S. were brought here as virtual slaves to work in brothels and saloons catering to the bachelor communities of Chinese men. For them it was a... "cruel life of subjugation prisoners of their genders, poverty and lack of status" (web).

The women were also exposed to barbaric practices, such as polygamy, slavery, arranged marriages, and especially foot binding. Foot binding. These two words bring up images of twisted deformed feet, pain and torture. It seems that everyone has heard of foot binding. The words are self-explanatory. Foot binding was an attempt to stop the growth of the feet.

"It usually began somewhere between the ages of four and seven" (web). The Chinese women went through some very painful experiences but seemed to overcome most of them. They tried very hard to change the rules a little. Changed the rules to better suit themselves. Fortunately the Mexican women they did not have to overcome quite as many obstacles as the Chinese women.

But nevertheless they were still looked upon as only a wife and a mother. They were really discouraged not to work, their husbands wanted them to say at home with the children. But one fact I have learned was the women were given more protection and rights through the legal system in Mexico rather than in the U. S. The Mexican women had more freedom than the Chinese women did.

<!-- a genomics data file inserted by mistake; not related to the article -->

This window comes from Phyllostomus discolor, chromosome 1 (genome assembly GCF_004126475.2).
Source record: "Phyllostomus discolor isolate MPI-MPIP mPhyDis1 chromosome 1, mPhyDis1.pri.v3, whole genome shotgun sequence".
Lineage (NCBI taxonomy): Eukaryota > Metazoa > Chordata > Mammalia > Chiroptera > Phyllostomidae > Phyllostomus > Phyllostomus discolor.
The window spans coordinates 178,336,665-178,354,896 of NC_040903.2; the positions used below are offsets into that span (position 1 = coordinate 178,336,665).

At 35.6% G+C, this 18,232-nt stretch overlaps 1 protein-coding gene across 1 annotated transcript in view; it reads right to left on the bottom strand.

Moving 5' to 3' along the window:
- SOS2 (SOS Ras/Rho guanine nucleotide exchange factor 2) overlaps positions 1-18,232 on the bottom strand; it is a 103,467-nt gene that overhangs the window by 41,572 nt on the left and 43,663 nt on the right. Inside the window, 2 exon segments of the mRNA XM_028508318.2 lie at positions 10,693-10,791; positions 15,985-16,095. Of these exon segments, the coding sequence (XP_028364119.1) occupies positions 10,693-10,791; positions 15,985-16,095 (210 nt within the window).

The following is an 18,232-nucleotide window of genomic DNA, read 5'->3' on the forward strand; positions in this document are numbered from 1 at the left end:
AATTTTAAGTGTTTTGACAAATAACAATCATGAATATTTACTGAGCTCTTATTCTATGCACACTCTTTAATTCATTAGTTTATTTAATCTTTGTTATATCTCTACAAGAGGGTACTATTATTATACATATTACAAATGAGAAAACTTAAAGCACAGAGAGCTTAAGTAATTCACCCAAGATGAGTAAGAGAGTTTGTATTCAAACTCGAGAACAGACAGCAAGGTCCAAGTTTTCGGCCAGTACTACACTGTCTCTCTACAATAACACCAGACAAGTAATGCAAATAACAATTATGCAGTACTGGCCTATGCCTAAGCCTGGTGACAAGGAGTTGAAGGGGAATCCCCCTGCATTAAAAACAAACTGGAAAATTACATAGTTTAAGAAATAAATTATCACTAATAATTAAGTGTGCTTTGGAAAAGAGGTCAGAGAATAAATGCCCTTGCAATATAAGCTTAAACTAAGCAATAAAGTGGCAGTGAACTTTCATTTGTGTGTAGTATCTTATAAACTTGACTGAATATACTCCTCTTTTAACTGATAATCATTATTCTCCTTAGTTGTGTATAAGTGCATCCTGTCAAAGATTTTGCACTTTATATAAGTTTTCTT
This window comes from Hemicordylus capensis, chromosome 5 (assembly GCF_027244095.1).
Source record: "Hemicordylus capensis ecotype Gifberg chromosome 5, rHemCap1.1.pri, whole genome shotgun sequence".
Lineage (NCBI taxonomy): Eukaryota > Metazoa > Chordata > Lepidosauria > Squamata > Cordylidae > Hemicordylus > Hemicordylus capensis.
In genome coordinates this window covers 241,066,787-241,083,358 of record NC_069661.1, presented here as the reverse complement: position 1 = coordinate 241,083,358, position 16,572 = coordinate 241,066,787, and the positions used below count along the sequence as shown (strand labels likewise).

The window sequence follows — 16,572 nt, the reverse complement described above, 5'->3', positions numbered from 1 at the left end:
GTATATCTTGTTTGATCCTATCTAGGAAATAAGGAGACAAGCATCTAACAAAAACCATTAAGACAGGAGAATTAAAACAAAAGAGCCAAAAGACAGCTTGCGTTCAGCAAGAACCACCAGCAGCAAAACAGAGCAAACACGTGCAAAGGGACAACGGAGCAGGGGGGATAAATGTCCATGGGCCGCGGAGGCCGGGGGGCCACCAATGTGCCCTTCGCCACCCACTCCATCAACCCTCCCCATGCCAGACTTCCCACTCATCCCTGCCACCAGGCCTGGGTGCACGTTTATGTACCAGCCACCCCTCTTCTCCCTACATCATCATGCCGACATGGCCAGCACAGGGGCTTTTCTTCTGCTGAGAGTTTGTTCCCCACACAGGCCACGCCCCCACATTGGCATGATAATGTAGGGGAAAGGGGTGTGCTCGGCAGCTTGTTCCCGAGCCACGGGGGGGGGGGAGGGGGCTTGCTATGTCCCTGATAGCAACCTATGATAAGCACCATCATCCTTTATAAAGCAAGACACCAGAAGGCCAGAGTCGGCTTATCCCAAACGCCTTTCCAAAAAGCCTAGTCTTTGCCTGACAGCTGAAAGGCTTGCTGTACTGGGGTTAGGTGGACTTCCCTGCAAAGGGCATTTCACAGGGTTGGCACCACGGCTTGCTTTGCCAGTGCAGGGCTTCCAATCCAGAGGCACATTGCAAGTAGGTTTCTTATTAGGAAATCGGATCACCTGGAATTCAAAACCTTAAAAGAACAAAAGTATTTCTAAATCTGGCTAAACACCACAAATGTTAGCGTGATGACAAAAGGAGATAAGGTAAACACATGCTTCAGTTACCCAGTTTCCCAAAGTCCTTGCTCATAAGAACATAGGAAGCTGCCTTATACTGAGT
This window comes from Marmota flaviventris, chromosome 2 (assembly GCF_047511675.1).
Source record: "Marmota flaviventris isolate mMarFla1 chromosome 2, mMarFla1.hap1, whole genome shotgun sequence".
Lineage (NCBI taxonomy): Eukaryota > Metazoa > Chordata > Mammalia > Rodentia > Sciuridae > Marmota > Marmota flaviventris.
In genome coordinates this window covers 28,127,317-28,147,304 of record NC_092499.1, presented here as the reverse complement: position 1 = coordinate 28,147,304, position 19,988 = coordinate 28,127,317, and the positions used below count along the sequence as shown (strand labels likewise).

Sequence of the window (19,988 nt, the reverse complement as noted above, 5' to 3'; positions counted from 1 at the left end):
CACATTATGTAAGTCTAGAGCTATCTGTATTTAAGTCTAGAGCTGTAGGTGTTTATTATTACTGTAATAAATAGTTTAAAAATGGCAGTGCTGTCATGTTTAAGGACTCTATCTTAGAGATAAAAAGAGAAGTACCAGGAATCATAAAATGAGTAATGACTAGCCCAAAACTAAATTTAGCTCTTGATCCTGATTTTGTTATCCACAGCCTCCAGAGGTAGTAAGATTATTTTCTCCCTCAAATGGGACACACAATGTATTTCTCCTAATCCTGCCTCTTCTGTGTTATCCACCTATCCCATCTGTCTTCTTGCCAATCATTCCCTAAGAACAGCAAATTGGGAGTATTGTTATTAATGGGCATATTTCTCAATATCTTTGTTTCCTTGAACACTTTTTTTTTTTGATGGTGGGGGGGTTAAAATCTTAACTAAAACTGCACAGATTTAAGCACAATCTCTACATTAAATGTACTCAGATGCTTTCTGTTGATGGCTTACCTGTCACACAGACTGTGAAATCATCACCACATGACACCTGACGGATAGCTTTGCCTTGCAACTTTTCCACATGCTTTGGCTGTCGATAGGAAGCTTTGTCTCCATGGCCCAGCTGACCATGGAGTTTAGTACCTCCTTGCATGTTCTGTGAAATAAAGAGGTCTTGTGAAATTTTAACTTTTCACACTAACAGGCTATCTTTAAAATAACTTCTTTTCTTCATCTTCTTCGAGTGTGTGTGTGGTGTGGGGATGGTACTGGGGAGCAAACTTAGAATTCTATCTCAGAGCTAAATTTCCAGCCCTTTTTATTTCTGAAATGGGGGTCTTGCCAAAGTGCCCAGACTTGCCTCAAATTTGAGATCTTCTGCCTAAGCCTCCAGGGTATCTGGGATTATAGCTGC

They had more freedom in the workplace and at home. Woman's immigration experience can be quite different from that of a man. It has proved to be during the 19 th and 20 th centuries. Both Chinese and Mexican women had little or no rights, but both races worked and strived to organize better living conditions. Not only did they do this for themselves but for the daughters, grandchildren, and great grandchildren. Although there is still discrimination towards both races in the U.

S. today, which I hope can change one day, but these women have done a lot of good for women and giving them a voice so that they can have a equal say in their lives.